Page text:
Soy protein specifically has been shown to speed up metabolism, supports healthy cholesterol and contains an amino acid, arginine, which helps muscles about nutrients quicker by helping to dilate the blood vessels.  

Casein protein is slower absorbing, averaging about 6 hours to fully absorb into your system. This allows your body to utilize protein for recovery and regeneration over longer periods of time - like while you are sleeping. It is also a good option if you know you will be going longer periods of time than usual between meals.

Hydrolysate/hydrolyzed protein is the fastest absorbing (and most expensive) of all the proteins.  It is primarily recommended for pre- or post-workout.  It is easier to digest than the concentrates mentioned above.

Egg protein/egg-white protein/egg albumin is just that - protein made from eggs. Generally it is in a liquid form that is great for cooking.  Eggs (just the whites or combined with the yoke) have been used to build lean muscle mass before powders were even a blip on anyone's radar.  I include it here because it can sometimes be used in blended protein powders - if you have an allergy or sensitivity to eggs you need to make sure you are aware of the use of these items.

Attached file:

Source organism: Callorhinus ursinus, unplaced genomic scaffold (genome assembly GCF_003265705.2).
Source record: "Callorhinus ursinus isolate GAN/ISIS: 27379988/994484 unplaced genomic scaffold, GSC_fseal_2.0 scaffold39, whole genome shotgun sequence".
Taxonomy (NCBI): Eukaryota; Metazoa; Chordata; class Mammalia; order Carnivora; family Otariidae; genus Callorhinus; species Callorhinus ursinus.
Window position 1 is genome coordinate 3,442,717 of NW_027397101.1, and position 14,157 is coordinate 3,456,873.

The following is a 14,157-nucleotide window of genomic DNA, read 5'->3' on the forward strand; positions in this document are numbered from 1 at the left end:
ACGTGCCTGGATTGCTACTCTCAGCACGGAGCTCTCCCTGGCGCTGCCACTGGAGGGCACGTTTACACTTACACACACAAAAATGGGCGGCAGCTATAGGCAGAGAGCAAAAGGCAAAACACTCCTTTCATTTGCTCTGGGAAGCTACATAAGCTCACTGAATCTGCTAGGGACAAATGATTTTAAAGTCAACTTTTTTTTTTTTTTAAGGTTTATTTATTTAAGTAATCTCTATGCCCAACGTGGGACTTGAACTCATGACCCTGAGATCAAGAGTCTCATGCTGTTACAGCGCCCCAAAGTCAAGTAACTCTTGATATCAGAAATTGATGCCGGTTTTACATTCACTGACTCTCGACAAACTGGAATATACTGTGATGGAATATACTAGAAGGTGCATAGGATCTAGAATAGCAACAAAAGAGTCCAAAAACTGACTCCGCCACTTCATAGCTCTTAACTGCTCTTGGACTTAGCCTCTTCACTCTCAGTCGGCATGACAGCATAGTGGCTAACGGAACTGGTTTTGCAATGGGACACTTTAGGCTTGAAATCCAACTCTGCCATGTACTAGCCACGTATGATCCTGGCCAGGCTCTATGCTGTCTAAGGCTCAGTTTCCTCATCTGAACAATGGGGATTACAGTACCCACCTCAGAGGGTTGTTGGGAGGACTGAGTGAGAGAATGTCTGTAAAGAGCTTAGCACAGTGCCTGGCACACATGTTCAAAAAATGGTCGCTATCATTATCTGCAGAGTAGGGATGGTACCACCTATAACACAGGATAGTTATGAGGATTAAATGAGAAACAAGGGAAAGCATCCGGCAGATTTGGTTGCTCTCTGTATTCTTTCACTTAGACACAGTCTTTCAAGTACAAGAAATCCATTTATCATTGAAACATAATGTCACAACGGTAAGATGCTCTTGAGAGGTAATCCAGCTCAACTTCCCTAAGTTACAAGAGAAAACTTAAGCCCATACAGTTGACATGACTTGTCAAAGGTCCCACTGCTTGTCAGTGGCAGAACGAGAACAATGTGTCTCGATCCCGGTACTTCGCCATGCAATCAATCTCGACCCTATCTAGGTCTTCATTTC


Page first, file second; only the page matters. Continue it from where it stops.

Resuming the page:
Protein from Food Sources

I recommend limiting yourself to 1 protein shake per day and getting the rest of your protein from foods.  Some common foods and their protein levels as provided by The Academy of Nutrition and Dietetics are below.

-1 large egg = 6 grams
-1 cup low-fat milk = 8 grams
-1 cup plain low-fat yogurt = 12 grams
-½ cup low-fat cottage cheese = 14 grams
-2 tablespoons peanut butter = 8 grams
-1 cup quinoa = 8 grams
-3 ounces of lean ground beef = 22 grams
-3 ounces skinless, baked chicken = 26 grams
-3 ounces grilled salmon = 21 grams

Wednesday, December 16, 2015

Recovering from a food bender

I did a post earlier in the season about handling holiday stress.  But how many of us still have emotional ups & downs through the holidays? Even if you manage stress well, or have applied some of the tips I shared, you can still have mood swings and not understand why.  Could it be your diet?

I can honestly say that my moods change with the season - I am more touchy during the month of December, more irritable and sometimes almost disengaged.  Sleep can take a backseat on my priority list as I juggle travel, work, holiday chores and parties, proper exercise and my annual sinus infection.  But even more than sleep, it is my diet that suffers most. 

On my recent weekend trip home I went on a 3-day roller coaster of oatmeal and fresh fruit breakfasts combined with pizza and hoagie dinners...and let's not forget that Smiley Face Cookie I enjoyed at Eat 'n Park.  Hey - when in Rome, right?